no-excuse-elder-abuse/what-is/professionals/businesses - Department of Communities, Child Safety and Disability Services (Queensland Government)

Local businesses

Sometimes, it is local businesses who are the first to notice that a customer may be experiencing elder abuse. If a regular customer is suddenly unable to afford their regular purchases or has no money in their bank account, or a reliable tenant is suddenly unable to pay their rent, it may be a sign that they’re experiencing financial abuse.

Other signs to look out for include:

  • any sudden or radical change in behaviour such as becoming withdrawn or anxious
  • a new reluctance to talk openly
  • an adult child yells or denigrates them while in your business
  • the older person no longer speaks for themselves and seems overly compliant with the adult child
  • unexplained injuries.

The following story is drawn from the experiences of callers to the Elder Abuse Helpline. All names have been changed.

Diane and Mrs P’s story

Diane, who works at a newsagency, phoned the Elder Abuse Helpline for advice about a situation with one of her customers, known to everyone as ‘Mrs P’.

Mrs P comes in every Thursday to buy a newspaper and Lotto ticket. She used to always pay cash but a couple of months previously had started using a key card. Although she had some difficulty at first, she soon became quite comfortable using it for her purchases.

This Thursday, however, the EFTPOS machine declined her transaction. Mrs P didn’t seem to understand and when Diane helped her phone the bank, she was told there was no money in her account. Mrs P was very upset and said that could not be right. Diane took her aside to comfort her and, during the course of their conversation, found out that Mrs P had got a key card on the suggestion of a relative who stayed with her occasionally.

She sometimes gave the relative the key card to buy groceries and other household items for her.

Diane thought the situation seemed suspicious and wanted to help Mrs P but wasn’t sure how to go about it. When she phoned the helpline, the operator agreed that Mrs P could be experiencing financial abuse and may need advice about legal options for dealing with this, as well as longer-term assistance for safeguarding her finances. Diane assisted Mrs P to speak to the helpline to discuss options available to her.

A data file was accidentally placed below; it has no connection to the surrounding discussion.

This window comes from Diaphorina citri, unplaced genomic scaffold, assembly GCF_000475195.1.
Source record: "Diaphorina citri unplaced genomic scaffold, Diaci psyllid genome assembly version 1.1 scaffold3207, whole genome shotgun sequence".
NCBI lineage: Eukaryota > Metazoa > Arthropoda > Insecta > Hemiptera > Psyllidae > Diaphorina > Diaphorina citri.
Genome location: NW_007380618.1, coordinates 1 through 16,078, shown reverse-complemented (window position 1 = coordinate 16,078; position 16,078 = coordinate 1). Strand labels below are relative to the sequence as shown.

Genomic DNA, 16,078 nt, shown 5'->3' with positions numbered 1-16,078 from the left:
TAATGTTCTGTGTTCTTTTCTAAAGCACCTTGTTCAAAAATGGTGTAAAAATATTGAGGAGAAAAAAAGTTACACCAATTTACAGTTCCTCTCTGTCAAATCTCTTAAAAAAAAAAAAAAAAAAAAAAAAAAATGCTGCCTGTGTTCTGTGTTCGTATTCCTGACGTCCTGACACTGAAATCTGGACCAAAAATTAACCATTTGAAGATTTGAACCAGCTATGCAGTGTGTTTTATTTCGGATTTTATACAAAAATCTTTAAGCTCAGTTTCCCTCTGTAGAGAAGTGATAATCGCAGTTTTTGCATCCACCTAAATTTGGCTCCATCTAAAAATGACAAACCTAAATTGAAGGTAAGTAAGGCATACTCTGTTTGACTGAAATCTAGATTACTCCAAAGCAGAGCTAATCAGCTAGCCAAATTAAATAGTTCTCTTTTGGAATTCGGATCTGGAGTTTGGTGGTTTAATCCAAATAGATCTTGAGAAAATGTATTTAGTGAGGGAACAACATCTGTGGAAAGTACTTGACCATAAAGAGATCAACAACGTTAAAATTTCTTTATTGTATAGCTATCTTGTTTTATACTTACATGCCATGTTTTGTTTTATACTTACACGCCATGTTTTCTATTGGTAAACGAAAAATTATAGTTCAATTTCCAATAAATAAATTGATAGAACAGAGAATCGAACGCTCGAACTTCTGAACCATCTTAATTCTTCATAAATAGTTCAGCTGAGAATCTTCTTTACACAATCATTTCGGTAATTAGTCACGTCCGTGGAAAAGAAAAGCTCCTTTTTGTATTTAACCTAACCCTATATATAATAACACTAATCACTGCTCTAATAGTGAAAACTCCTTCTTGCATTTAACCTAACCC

The helpline operator explored the relationship between Mrs P and the relative and considered Mrs P’s safety. They advised her to go to her bank alone and talk to the staff about securing her card and changing her PIN. They also advised Mrs P about options to ensure her safety, such as the need for a Domestic Violence Order if she was fearful her relative may continue to bully her.

The helpline operator asked about Mrs P’s Enduring Power of Attorney details to make sure that she would be safe from potential abuse in the future and provided the details of the Seniors Legal and Support Service closest to Mrs P to talk about recovering her lost money. The Seniors Legal and Support Service provides free, confidential legal advice and counselling to people experiencing elder abuse.

Find out how you can help someone experiencing elder abuse.

Contacts

Elder Abuse Helpline

9am–5pm, Monday to Friday

1300 651 192 (Queensland only)

(07) 3867 2525 (rest of Australia)

This Queensland Government funded helpline is run by UnitingCare Community.

Free anonymous and confidential advice for anyone experiencing elder abuse or who suspects someone they know may be experiencing elder abuse.

In an emergency call the police on triple zero (000).

Other support services

Is your feedback

Please submit your comments on the department's Compliments and Complaints section.

Please submit your comments on the Queensland Government website Contacts form.